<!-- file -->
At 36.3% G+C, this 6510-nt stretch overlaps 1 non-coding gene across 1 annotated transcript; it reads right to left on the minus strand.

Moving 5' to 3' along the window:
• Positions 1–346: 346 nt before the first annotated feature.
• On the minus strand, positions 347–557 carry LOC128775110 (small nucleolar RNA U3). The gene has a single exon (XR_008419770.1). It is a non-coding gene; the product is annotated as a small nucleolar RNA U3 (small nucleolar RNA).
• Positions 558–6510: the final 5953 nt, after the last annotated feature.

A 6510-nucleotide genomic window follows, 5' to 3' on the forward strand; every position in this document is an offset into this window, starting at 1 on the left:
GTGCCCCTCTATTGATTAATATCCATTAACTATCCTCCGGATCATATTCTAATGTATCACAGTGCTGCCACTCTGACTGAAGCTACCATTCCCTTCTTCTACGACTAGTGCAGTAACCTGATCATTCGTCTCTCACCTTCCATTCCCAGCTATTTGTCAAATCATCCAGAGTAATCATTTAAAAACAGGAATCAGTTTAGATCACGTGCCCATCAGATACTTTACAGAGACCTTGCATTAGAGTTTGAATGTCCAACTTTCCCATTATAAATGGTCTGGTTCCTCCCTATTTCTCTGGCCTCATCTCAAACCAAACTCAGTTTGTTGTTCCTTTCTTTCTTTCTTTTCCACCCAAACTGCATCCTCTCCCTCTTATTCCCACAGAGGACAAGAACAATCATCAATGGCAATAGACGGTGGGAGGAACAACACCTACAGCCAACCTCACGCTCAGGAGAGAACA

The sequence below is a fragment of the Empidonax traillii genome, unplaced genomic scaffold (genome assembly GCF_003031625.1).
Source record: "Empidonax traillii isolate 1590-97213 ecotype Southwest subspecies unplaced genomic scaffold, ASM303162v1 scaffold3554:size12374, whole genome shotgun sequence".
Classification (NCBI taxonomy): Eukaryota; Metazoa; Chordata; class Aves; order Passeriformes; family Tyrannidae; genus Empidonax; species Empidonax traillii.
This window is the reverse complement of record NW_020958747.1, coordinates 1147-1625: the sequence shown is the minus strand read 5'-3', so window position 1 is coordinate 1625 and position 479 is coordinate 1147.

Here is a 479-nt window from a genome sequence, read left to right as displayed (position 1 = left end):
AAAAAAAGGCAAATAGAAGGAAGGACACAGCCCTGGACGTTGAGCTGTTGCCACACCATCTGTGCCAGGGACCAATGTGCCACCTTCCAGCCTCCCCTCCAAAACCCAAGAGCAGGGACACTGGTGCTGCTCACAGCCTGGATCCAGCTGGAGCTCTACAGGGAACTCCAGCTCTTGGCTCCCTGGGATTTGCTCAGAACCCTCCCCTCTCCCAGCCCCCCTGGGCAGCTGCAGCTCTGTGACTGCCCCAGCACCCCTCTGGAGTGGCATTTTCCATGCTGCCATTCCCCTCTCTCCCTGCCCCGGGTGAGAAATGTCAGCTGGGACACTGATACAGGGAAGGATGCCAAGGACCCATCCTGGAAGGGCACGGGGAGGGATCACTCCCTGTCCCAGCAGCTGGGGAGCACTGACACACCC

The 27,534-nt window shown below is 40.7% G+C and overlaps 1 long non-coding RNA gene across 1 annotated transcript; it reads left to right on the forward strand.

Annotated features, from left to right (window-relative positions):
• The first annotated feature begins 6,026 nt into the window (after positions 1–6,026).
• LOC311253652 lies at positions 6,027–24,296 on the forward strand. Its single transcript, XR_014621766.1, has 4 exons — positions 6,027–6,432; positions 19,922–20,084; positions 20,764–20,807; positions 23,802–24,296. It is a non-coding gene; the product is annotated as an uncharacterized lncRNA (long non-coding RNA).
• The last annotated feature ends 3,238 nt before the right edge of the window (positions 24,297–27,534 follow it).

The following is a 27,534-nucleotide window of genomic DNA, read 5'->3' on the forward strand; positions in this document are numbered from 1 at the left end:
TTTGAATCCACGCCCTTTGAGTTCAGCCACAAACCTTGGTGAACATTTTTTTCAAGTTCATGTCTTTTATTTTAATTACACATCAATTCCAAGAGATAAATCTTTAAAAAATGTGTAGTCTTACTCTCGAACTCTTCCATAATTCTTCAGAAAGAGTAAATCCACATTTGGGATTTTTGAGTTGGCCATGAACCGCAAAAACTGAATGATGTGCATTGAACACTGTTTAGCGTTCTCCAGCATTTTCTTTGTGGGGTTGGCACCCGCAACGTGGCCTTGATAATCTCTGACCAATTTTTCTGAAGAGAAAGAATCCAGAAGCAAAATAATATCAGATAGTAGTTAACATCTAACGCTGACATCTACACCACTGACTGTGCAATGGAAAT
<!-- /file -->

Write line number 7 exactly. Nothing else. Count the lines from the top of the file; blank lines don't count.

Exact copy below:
GTGCCCCTCTATTGATTAATATCCATTAACTATCCTCCGGATCATATTCTAATGTATCACAGTGCTGCCACTCTGACTGAAGCTACCATTCCCTTCTTCTACGACTAGTGCAGTAACCTGATCATTCGTCTCTCACCTTCCATTCCCAGCTATTTGTCAAATCATCCAGAGTAATCATTTAAAAACAGGAATCAGTTTAGATCACGTGCCCATCAGATACTTTACAGAGACCTTGCATTAGAGTTTGAATGTCCAACTTTCCCATTATAAATGGTCTGGTTCCTCCCTATTTCTCTGGCCTCATCTCAAACCAAACTCAGTTTGTTGTTCCTTTCTTTCTTTCTTTTCCACCCAAACTGCATCCTCTCCCTCTTATTCCCACAGAGGACAAGAACAATCATCAATGGCAATAGACGGTGGGAGGAACAACACCTACAGCCAACCTCACGCTCAGGAGAGAACA